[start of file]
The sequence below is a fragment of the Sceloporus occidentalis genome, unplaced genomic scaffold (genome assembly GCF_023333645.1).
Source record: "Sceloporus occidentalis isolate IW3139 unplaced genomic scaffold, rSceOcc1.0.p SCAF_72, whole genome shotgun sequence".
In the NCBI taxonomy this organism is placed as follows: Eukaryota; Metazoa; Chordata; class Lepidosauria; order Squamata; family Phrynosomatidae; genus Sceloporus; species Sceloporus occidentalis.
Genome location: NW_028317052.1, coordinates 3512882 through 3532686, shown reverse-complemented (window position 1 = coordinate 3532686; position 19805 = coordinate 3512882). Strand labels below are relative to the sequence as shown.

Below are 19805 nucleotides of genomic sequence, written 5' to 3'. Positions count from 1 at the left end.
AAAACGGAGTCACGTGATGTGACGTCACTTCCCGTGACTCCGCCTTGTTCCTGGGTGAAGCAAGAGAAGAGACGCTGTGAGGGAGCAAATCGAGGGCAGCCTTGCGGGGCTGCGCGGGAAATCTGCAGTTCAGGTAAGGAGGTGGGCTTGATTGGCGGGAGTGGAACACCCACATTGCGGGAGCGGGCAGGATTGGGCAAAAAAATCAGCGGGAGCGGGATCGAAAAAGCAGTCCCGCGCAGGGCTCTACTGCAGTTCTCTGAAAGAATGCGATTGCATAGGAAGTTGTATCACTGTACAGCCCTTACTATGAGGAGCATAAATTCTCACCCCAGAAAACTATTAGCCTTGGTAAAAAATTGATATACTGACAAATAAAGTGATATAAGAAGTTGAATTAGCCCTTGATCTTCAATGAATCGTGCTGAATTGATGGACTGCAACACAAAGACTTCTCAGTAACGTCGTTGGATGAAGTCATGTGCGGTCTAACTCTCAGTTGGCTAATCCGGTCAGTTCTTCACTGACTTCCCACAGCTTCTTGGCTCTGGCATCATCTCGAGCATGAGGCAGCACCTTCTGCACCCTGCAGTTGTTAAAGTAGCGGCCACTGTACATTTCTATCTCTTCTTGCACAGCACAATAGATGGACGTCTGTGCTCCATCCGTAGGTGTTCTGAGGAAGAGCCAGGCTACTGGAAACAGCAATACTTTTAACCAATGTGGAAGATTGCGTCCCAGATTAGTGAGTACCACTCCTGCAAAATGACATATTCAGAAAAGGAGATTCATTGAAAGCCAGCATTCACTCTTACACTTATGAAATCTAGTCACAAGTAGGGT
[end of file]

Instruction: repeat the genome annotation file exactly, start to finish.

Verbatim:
The sequence below is a fragment of the Sceloporus occidentalis genome, unplaced genomic scaffold (genome assembly GCF_023333645.1).
Source record: "Sceloporus occidentalis isolate IW3139 unplaced genomic scaffold, rSceOcc1.0.p SCAF_72, whole genome shotgun sequence".
In the NCBI taxonomy this organism is placed as follows: Eukaryota; Metazoa; Chordata; class Lepidosauria; order Squamata; family Phrynosomatidae; genus Sceloporus; species Sceloporus occidentalis.
Genome location: NW_028317052.1, coordinates 3512882 through 3532686, shown reverse-complemented (window position 1 = coordinate 3532686; position 19805 = coordinate 3512882). Strand labels below are relative to the sequence as shown.

Below are 19805 nucleotides of genomic sequence, written 5' to 3'. Positions count from 1 at the left end.
AAAACGGAGTCACGTGATGTGACGTCACTTCCCGTGACTCCGCCTTGTTCCTGGGTGAAGCAAGAGAAGAGACGCTGTGAGGGAGCAAATCGAGGGCAGCCTTGCGGGGCTGCGCGGGAAATCTGCAGTTCAGGTAAGGAGGTGGGCTTGATTGGCGGGAGTGGAACACCCACATTGCGGGAGCGGGCAGGATTGGGCAAAAAAATCAGCGGGAGCGGGATCGAAAAAGCAGTCCCGCGCAGGGCTCTACTGCAGTTCTCTGAAAGAATGCGATTGCATAGGAAGTTGTATCACTGTACAGCCCTTACTATGAGGAGCATAAATTCTCACCCCAGAAAACTATTAGCCTTGGTAAAAAATTGATATACTGACAAATAAAGTGATATAAGAAGTTGAATTAGCCCTTGATCTTCAATGAATCGTGCTGAATTGATGGACTGCAACACAAAGACTTCTCAGTAACGTCGTTGGATGAAGTCATGTGCGGTCTAACTCTCAGTTGGCTAATCCGGTCAGTTCTTCACTGACTTCCCACAGCTTCTTGGCTCTGGCATCATCTCGAGCATGAGGCAGCACCTTCTGCACCCTGCAGTTGTTAAAGTAGCGGCCACTGTACATTTCTATCTCTTCTTGCACAGCACAATAGATGGACGTCTGTGCTCCATCCGTAGGTGTTCTGAGGAAGAGCCAGGCTACTGGAAACAGCAATACTTTTAACCAATGTGGAAGATTGCGTCCCAGATTAGTGAGTACCACTCCTGCAAAATGACATATTCAGAAAAGGAGATTCATTGAAAGCCAGCATTCACTCTTACACTTATGAAATCTAGTCACAAGTAGGGT